It is with a grin and a nodding of heads that the New Pornographers
introduce their new album, Together
. Unlike their previous effort, Challengers
, this album comes in like a lion, eschewing precious and academic pop tunes in favor of a more strident, yet no less intricate and intelligent, brand of power pop. It suits the band like a particularly fine pair of gloves.
"Moves" opens the door with insistent guitars, a driving beat, and, just to make sure you know the Pornos haven't lost their sense of levity, a cutely plinking piano line that underscores the propulsion of the proceedings. Once that door is open, the Pornos aren't content to just let the breeze blow through, balancing a mix of intricate and sweet ornament ("We End Up Together") with a much-needed insistence and anima ("Up In the Dark").
The best moments are when the band brings all this to bear in a single tune, which happens repeatedly on this album, but perhaps to best effect on the fuzzed-out and lounged-up "Daughters of Sorrow." Throughout, Neko Case's earthy voice plays foil to swooning cellos, while guitars built to rock rub up against the moors and moods of the best pop songwriting on the planet. Utterly charming.
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Totaled (WE ARE FREE)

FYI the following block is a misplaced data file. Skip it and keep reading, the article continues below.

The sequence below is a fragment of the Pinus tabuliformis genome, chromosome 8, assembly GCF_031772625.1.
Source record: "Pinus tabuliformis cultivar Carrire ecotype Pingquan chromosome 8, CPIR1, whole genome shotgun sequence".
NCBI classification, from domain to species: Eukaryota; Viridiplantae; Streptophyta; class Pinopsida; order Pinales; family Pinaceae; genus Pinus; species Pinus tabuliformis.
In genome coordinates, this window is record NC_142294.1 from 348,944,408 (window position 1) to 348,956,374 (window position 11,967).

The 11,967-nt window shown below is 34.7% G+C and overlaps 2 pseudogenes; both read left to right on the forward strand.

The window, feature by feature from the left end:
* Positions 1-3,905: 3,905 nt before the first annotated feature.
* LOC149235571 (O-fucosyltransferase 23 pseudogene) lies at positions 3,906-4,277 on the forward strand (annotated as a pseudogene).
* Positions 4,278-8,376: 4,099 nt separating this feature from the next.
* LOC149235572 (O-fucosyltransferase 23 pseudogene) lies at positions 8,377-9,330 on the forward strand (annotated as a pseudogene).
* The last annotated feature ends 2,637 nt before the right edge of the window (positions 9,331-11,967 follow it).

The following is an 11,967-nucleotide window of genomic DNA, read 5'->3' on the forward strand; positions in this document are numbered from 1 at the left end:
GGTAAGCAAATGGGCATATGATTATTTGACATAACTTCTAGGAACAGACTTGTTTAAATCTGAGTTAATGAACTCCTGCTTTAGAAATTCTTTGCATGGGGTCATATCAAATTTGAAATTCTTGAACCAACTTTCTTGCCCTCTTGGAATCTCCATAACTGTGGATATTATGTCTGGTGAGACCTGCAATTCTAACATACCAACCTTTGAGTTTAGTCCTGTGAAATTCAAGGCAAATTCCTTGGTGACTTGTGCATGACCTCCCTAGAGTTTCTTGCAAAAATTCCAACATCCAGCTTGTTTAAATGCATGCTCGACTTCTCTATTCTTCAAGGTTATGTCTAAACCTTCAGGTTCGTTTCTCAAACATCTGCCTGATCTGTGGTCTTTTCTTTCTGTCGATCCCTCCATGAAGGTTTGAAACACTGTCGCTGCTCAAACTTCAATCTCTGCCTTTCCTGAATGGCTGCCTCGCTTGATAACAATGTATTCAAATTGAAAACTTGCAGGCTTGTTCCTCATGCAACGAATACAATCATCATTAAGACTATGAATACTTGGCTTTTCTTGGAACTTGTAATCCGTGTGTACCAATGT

It's kind of hard to like Indian Jewelry, and yet it's also almost impossible not to. Few bands have such an uncanny ability to blend the beautiful and the absurd, the jarring and the enveloping. Indian Jewelry plies these waters with an even choppier wake than ever on Totaled.
This, more than any other album by the band, sounds like an artificial creation. Jagged samples butt up against stuttering, almost unbelievably cheesy synth lines, and warped and robotic vocals flit under Eno-esque, sawing and yawing, unidentifiable sounds.
Actually, the oddest thing about this album is that, while it sounds utterly fabricated, it's with a sense of artificial intelligence. And while it includes some of Indian Jewelry's most jarring soundscapes to date, it never loses its underlying sense of rhythmic and melodic purpose. Like a jigsaw puzzle put together all the wrong way, the album's like an abstract-impressionist masterpiece that can only be appreciated when viewed from 20 yards away.
-- Nicholas L. Hall